Dairy prices rocketed to a 21-month high at GlobalDairyTrade,
led by the biggest rise in whole milk powder since 2010, amid growing concerns
over the impact of poor weather on New Zealand production.
Prices of products overall at the auction jumped 10.4%, a
rise beaten only once in the last two years, to their highest since June 2011.
Growth was led by whole milk powder, which accounts for the bulk
of GlobalDairyTrade volumes, and soared by 18.0%, the quickest since the
auction went to a twice-a-month schedule, in September 2010, from once a month.
The result restored to whole milk power a healthy premium
over skim milk powder which reversed over the second half of last year, a
factor attributed largely to a change in buying habits by China, a major dairy
importer, which has little capacity itself for producing skim milk powder.
The whole milk powder premium, at $539 a tonne, was the
biggest in two years.
'Very sharp correction'
"We have seen a very sharp correction of the spread between
whole milk powder and skim milk powder," Kyle Schrad, risk management associate
at INTL FCStone's dairy division, who noted the decline in whole milk powder
volumes on offer.
Some 10,500 tonnes of whole milk powder were up for sale,
compared with 18,500 tonnes at the last event, according to Agrifax, the
consultancy based, like GlobalDairyTrade, in New Zealand, the world's top dairy
Indeed, the volume decline comes amid talk of a drop in the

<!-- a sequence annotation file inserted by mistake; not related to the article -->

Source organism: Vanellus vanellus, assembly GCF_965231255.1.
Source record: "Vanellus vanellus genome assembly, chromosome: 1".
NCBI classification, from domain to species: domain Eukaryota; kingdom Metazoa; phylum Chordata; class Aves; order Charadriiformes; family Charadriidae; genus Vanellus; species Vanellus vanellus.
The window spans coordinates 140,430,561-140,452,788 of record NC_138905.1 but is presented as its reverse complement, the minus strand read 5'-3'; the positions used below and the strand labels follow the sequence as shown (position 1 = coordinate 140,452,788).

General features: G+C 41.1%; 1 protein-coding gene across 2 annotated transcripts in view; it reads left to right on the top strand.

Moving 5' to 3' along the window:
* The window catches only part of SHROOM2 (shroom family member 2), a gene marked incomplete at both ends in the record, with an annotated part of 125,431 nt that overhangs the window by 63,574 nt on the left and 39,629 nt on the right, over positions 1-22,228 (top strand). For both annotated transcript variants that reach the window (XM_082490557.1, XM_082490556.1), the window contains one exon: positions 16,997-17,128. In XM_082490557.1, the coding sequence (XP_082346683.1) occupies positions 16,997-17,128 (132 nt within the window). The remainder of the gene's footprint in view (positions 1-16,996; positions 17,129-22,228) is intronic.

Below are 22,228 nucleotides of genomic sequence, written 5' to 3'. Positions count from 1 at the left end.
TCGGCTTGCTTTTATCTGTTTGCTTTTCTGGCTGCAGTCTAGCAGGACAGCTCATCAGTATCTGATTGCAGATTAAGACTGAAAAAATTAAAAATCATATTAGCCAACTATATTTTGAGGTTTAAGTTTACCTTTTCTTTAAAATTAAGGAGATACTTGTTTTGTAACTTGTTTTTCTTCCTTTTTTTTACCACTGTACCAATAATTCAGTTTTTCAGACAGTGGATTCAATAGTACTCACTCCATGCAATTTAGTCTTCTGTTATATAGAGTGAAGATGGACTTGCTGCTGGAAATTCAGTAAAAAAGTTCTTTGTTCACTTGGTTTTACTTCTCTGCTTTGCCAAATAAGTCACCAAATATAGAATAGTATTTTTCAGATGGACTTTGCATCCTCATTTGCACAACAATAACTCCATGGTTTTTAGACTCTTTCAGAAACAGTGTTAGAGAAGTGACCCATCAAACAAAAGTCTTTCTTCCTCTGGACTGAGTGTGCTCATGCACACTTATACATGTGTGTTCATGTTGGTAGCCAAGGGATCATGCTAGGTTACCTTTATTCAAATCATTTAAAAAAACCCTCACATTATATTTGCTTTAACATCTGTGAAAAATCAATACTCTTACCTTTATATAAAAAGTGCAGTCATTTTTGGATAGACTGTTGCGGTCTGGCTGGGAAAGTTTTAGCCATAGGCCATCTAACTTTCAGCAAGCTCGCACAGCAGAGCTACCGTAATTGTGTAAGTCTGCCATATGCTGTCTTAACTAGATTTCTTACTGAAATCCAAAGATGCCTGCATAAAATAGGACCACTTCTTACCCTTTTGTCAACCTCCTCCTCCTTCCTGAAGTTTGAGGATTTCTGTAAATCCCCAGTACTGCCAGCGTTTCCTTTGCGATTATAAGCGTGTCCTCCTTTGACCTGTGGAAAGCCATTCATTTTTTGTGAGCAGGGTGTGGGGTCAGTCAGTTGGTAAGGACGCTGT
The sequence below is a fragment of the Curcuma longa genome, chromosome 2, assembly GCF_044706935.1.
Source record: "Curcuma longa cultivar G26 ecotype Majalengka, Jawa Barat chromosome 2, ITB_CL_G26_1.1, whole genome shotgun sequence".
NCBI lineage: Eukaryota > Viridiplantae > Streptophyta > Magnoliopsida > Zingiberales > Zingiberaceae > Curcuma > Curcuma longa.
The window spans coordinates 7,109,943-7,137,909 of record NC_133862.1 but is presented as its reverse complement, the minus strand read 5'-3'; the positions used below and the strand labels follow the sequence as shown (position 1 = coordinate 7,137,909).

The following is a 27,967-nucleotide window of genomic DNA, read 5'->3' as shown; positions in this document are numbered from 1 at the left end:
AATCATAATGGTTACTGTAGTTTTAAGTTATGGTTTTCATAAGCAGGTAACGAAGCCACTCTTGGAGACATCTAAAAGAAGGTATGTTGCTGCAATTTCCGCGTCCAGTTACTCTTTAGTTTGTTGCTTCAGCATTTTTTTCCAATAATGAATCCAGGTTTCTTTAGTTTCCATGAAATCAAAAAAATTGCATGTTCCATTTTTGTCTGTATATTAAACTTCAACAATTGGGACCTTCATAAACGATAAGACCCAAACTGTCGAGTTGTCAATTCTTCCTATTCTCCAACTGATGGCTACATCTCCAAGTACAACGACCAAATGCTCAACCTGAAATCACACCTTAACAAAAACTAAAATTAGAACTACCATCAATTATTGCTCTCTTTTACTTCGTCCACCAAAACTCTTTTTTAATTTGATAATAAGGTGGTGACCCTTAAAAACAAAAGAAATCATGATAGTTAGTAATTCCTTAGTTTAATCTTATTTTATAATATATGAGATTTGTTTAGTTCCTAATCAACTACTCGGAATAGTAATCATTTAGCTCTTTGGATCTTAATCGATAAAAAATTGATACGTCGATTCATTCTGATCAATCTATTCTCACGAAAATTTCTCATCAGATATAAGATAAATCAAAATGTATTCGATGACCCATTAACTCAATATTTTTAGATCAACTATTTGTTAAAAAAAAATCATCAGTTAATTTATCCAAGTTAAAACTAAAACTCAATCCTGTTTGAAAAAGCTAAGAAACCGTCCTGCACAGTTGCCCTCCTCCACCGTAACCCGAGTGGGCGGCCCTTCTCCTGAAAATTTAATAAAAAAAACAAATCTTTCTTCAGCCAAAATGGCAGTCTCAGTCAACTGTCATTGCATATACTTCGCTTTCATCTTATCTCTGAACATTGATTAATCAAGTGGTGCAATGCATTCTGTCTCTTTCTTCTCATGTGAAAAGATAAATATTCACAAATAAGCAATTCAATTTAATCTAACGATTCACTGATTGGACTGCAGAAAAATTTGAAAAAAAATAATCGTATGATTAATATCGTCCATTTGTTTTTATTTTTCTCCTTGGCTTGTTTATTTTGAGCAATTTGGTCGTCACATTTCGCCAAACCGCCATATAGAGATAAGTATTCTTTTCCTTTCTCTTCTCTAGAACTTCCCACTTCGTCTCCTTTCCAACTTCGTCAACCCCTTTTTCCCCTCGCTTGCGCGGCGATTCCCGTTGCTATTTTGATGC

level of New Zealand milk production far exceeding what might be expected
during what is seasonally a period of weakening output.
"Whether the drop in volumes is down to New Zealand milk
production falling – that is a debate going on in the market at the moment," Mr
Schrad told Agrimoney.com.
While statistics up to the end of 2012 have shown a continuing
run of year-on-year growth in New Zealand output, the industry is awash with
talk of a sharp decline in 2013, since drought hit the country's North Island.
"The talk is of double-digit declines in North Island production,
although South Island is still producing strongly," Mr Schrad said.
Agrifax has reported a "crash" in its pasture condition index
last month, saying that "conditions are too dry to allow pastures to grow in
many parts of New Zealand".
Fonterra, the dairy giant which runs GlobalDairyTrade, said last
week that while it had a "strong start" to 2012-13, with milk collection
volumes running 6% higher than a year before, "the dry conditions mean we are
currently forecasting total milk collection volumes to finish approximately 1%
ahead for the full season".
New Zealand trade data show whole milk powder exports in
January falling 6% year on year.